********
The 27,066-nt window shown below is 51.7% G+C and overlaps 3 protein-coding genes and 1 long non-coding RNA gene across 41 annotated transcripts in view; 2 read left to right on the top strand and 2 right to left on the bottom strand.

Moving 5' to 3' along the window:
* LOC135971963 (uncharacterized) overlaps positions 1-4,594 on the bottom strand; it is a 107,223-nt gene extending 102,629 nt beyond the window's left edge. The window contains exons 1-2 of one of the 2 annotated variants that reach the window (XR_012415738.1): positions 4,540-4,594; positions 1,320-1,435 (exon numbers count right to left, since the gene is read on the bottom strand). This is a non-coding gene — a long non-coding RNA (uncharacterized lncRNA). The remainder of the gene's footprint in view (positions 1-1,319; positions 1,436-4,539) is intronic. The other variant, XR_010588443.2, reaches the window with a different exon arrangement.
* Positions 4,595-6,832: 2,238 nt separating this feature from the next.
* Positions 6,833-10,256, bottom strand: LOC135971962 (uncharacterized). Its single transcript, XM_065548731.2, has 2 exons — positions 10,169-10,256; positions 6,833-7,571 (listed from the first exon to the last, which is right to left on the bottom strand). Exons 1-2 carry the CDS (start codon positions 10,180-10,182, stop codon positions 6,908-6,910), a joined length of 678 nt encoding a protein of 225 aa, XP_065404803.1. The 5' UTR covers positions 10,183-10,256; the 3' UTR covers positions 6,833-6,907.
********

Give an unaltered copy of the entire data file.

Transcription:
The 27,066-nt window shown below is 51.7% G+C and overlaps 3 protein-coding genes and 1 long non-coding RNA gene across 41 annotated transcripts in view; 2 read left to right on the top strand and 2 right to left on the bottom strand.

Moving 5' to 3' along the window:
* LOC135971963 (uncharacterized) overlaps positions 1-4,594 on the bottom strand; it is a 107,223-nt gene extending 102,629 nt beyond the window's left edge. The window contains exons 1-2 of one of the 2 annotated variants that reach the window (XR_012415738.1): positions 4,540-4,594; positions 1,320-1,435 (exon numbers count right to left, since the gene is read on the bottom strand). This is a non-coding gene — a long non-coding RNA (uncharacterized lncRNA). The remainder of the gene's footprint in view (positions 1-1,319; positions 1,436-4,539) is intronic. The other variant, XR_010588443.2, reaches the window with a different exon arrangement.
* Positions 4,595-6,832: 2,238 nt separating this feature from the next.
* Positions 6,833-10,256, bottom strand: LOC135971962 (uncharacterized). Its single transcript, XM_065548731.2, has 2 exons — positions 10,169-10,256; positions 6,833-7,571 (listed from the first exon to the last, which is right to left on the bottom strand). Exons 1-2 carry the CDS (start codon positions 10,180-10,182, stop codon positions 6,908-6,910), a joined length of 678 nt encoding a protein of 225 aa, XP_065404803.1. The 5' UTR covers positions 10,183-10,256; the 3' UTR covers positions 6,833-6,907.